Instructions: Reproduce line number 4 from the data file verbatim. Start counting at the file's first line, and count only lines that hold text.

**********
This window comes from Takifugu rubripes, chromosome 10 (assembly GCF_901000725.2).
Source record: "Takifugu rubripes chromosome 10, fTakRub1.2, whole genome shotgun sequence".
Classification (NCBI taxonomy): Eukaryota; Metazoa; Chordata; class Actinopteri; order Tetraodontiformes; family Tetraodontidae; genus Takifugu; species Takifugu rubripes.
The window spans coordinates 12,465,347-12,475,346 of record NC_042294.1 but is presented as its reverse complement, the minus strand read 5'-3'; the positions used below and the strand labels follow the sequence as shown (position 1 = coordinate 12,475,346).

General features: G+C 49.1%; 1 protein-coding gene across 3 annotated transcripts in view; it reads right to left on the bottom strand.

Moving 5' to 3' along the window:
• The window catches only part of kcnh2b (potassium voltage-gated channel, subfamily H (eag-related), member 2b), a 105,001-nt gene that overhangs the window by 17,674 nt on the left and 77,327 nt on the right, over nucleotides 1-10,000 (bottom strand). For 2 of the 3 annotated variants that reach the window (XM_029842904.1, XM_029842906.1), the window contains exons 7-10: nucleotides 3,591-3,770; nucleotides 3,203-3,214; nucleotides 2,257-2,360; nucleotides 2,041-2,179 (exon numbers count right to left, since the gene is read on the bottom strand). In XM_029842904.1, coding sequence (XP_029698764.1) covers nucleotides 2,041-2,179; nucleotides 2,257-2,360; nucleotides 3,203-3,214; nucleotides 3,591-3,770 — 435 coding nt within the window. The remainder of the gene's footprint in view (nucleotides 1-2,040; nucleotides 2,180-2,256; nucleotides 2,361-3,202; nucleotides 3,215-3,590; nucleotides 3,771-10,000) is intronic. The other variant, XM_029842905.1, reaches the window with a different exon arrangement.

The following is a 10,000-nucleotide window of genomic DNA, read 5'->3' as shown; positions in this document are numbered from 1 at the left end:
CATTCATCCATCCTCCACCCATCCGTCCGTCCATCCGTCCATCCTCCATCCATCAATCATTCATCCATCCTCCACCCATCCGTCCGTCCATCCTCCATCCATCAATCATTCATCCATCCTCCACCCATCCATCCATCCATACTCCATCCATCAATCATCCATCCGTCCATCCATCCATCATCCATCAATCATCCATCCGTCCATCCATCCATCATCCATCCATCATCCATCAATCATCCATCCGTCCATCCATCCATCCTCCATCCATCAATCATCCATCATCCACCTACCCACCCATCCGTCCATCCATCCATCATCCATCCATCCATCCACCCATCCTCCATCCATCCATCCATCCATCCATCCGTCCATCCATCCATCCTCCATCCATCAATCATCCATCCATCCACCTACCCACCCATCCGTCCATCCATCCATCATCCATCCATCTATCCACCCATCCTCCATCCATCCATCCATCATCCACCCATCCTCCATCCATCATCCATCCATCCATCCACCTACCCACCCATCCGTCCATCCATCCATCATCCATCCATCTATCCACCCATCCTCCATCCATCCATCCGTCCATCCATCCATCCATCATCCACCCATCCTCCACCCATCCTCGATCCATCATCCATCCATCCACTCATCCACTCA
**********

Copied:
The window spans coordinates 12,465,347-12,475,346 of record NC_042294.1 but is presented as its reverse complement, the minus strand read 5'-3'; the positions used below and the strand labels follow the sequence as shown (position 1 = coordinate 12,475,346).